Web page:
The official discouraging of mixed unions in New France was probably one among many factors that fostered the growth of the first distinguishably Métis communities around and beyond the Great Lakes from the 1690s on. Many men who evidently preferred the freedom and opportunities of life in the country to the regulation of church and state in the home colony found livelihoods at the trading and military posts that were carrying French influence into the interior of the continent. Their Aboriginal families, whom they might or might not legitimize in the missionaries' terms, had formed nuclei of settlement at several dozen localities by the time of the Conquest (1759-60). Numerous American and Canadian towns and cities (eg, Detroit and Michilimackinac in Michigan; Sault Ste Marie in Ontario; Chicago and Peoria in Illinois; Milwaukee, Green Bay and Prairie du Chien in Wisconsin) had their origins in these informal biracial communities. The sizes of these populations are sporadically reported. As of 1700 the Jesuit missionary Étiennede Carheil was deploring the lewdness and apostasy of the hundred or more Voyageurs and Coureurs de Bois residing with Aboriginal women around Michilimackinac.

Carheil and other outsider-critics to the contrary, these communities achieved a moral and social order of their own. French Catholicism remained a part of their heritage, even if attenuated by isolation. Aboriginal constraints also set moral limits. Unions with Aboriginal women involved commitments to and reciprocities with Aboriginal kin and neighbours, and earned their own descriptive term, marriage à la façon du pays, “according to the custom of the country.” Fathers often lived out their lives with these families, whether formally employed at the forts or subsisting as gens libres, freemen who supplied the posts or served intermittently as guides, interpreters or voyageurs. Game, fish, wild rice and maple sugar furnished sustenance, supplemented by the small-scale slash-and-burn or “burnt-stump” agriculture that may have caused Great Lakes Métis tobe labelled bois brûlés or chicots.

The Western Métis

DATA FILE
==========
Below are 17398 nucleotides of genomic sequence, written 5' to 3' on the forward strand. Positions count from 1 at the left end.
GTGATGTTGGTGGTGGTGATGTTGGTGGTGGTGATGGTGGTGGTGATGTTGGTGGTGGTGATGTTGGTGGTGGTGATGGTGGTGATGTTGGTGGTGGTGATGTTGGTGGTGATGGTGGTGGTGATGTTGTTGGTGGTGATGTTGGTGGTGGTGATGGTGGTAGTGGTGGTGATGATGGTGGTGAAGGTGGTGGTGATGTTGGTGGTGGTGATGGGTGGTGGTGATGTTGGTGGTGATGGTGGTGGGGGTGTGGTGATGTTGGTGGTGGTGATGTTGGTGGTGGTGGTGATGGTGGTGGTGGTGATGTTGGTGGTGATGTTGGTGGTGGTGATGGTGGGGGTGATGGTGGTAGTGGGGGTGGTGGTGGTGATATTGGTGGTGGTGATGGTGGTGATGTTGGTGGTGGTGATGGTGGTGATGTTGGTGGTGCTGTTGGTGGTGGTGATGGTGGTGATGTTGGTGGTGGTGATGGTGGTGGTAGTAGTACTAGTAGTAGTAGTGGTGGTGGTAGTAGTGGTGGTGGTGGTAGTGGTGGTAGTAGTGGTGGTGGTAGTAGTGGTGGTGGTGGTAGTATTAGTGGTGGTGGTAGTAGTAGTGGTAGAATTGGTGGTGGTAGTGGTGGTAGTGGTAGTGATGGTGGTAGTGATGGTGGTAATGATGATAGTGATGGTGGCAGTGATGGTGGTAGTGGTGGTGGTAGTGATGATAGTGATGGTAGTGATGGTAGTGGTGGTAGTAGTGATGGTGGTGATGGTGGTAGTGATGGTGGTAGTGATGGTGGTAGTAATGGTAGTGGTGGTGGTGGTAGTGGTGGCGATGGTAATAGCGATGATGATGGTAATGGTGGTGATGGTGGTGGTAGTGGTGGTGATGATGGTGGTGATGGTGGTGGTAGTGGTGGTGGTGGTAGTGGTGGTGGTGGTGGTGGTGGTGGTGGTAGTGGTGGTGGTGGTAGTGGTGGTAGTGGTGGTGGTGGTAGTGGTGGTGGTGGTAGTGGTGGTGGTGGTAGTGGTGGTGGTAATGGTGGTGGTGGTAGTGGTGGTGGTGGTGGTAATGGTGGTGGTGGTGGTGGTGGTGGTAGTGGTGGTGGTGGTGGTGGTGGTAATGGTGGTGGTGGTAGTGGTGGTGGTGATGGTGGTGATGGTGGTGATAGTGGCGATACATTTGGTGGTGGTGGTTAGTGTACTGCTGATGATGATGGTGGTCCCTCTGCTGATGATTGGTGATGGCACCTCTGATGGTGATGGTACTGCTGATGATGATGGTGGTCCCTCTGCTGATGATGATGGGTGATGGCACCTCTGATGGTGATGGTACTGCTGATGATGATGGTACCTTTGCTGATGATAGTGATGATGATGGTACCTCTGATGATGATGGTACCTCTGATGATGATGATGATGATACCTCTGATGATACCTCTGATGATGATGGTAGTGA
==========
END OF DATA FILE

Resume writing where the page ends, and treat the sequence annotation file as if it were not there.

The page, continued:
While these communities were growing during the late 1700s, a biracial population of a rather different character was becoming noticeable to the north and west of the Great Lakes watershed. Rupert’s Land, the region draining into Hudson Bay, was granted by Charles II of England in 1670 for the exclusive trade of the Hudson’s Bay Company (HBC). After the Treaty of Utrecht in 1713 granted Hudson Bay to the British, HBC posts there became permanent residential enclaves among the predominantly Cree Aboriginal people, who, as “Homeguard” traders and provisioners, were basic to the company's survival and success.

As around the Great Lakes, White women were absent; and Aboriginal people eager to consolidate trade and friendship offered wives to the English and Scottish traders in “the custom of the country.” HBC employees, however, violated strict company rules if they accepted. The HBC directors in London, strongly aware of the costs and problems of maintaining posts so remote from their home base in so northerly an environment, sought rigid controls on the numbers of post dependants. The need to maintain security at the forts and to minimize expenses and sources of friction with the Aboriginal people reinforced company concerns about maintaining servants' celibacy and chastity and, in turn, reinforced the employees' efforts to keep transgressions off the record. By the 1740s, however, when officer James Isham reported that traders' Aboriginal offspring around the posts had become “pretty numerous,” the HBC London Committee had to acknowledge the limits of its control. By 1810 the company had given some attention to both the responsibilities and the rewards of educating and training these progeny into “a colony of very useful hands.”

These early Hudson's Bay offspring did not become classed as a separate ethnic/racial entity in these years. Even if the company could not suppress country marriages, it could and did suppress the growth of dependent post communities and free traders by removing from the bay all British servants who retired or were dismissed and by encouraging Aboriginal people to disperse to their hunting grounds each winter. A very few HBC officers' Aboriginal sons gained permission to travel to Britain; most offspring were assimilated among the Cree Homeguard, and a few became company servants, sometimes classed by 1800 as “Natives of Hudson's Bay” or even as “English.”